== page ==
Now that the stress tests are over, US banking stocks are likely to increase at least 25 percent in the year ahead as investors realize the sector is in solid condition, analyst Dick Bove told CNBC Wednesday.
The biggest factors driving that recognization, Bove said, are the windfall from the European sovereign debtcrisis—clients fleeing to US banks—as well as sharp increases in liquidity, capital and deposits.
"If you wrap it all up, in 2011 the banking industry had its third most-profitable year ever in the history of the industry," said the vice president of equity research at Rochdale Securities. "No one has cared about any of that, no one has looked at that.
"What the federal stress test did was force people to start looking at those fundamentals and recognize that this industry for the last year has been doing extraordinarily well, and at some point that's going to drive these stocks a lot higher than they were driven yesterday."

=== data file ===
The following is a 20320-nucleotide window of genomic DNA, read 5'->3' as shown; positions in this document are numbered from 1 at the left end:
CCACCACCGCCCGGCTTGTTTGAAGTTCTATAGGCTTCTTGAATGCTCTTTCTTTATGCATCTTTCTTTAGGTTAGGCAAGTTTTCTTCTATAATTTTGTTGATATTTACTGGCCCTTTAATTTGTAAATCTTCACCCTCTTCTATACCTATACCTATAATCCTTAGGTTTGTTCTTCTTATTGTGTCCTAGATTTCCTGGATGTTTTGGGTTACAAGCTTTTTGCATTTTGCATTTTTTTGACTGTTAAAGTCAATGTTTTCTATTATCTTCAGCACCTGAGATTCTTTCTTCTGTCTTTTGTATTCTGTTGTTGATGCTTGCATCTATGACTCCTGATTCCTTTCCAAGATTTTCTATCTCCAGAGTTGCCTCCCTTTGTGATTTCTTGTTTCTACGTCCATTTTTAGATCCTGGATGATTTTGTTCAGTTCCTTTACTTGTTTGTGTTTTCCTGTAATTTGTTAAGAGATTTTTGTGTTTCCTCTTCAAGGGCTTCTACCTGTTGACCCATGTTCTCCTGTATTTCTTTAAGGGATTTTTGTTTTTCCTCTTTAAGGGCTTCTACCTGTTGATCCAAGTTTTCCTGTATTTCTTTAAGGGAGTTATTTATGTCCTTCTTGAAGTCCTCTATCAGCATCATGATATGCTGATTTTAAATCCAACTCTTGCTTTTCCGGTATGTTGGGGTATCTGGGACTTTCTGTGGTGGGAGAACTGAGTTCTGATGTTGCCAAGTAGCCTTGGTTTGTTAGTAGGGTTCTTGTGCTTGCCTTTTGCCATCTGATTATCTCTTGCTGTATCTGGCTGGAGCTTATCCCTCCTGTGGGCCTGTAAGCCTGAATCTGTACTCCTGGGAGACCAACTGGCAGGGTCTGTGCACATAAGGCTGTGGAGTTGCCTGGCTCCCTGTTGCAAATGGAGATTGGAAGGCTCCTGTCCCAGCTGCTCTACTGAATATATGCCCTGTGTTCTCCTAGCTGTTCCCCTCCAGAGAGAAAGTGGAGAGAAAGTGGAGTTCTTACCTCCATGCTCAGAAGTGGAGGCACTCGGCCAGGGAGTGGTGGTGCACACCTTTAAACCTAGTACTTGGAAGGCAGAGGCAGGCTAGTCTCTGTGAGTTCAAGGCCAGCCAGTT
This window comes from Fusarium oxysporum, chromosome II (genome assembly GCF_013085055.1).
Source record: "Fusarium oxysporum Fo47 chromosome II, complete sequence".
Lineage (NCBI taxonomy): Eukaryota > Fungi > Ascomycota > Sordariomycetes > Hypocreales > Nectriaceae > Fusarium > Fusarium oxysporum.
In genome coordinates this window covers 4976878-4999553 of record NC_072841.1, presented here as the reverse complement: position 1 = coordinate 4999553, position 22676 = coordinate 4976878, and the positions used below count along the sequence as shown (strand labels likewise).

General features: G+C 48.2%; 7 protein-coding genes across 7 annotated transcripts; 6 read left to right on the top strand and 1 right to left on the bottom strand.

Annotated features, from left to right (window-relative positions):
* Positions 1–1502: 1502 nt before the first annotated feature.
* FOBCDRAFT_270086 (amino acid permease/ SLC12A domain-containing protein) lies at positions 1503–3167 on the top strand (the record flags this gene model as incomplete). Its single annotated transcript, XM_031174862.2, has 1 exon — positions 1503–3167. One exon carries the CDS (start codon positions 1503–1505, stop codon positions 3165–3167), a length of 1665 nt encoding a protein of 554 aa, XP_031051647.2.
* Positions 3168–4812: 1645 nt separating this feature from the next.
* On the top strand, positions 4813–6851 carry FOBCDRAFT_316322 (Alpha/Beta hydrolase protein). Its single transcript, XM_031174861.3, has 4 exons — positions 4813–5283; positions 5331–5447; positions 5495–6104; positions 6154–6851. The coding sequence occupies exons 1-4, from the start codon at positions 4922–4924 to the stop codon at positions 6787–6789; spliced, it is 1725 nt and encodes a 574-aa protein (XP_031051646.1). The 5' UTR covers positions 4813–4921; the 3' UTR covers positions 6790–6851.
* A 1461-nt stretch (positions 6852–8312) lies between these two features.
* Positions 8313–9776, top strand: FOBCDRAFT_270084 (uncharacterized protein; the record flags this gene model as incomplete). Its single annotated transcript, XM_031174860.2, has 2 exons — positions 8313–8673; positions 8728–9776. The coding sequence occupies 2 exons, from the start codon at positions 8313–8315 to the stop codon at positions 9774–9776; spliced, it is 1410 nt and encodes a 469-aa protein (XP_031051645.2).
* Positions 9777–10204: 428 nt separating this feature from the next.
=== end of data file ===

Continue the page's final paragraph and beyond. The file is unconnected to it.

Bove's strongly bullish call comes a day after the Federal Reserveannounced that 15 of the nation's 19 largest banks proved they have enough capital to survive a Depression-level economic downturn.
While some of those bank stocks showed an uptick after Tuesday's closing bell, traders remained unconvinced heading into Wednesday's market action.
But Bove said those betting against bank stocks are making a mistake.
He had been a sharp critic of the stress tests. As recently as this past weekend, he issued a detailed note saying the tests "could harm the economy through mandating the direction of the banking system."
But now that they're over, Bove thinks this is a good time to buy.
"Bank stocks will move from discounts to book value to premiums to book value, and that will drive them up certainly 25 percent by the end of this year and probably a lot higher," he said in the CNBC interview. "In the next two to three years we are in a period in which bank earnings are going to soar and in which bank stocks are going to move sharply higher."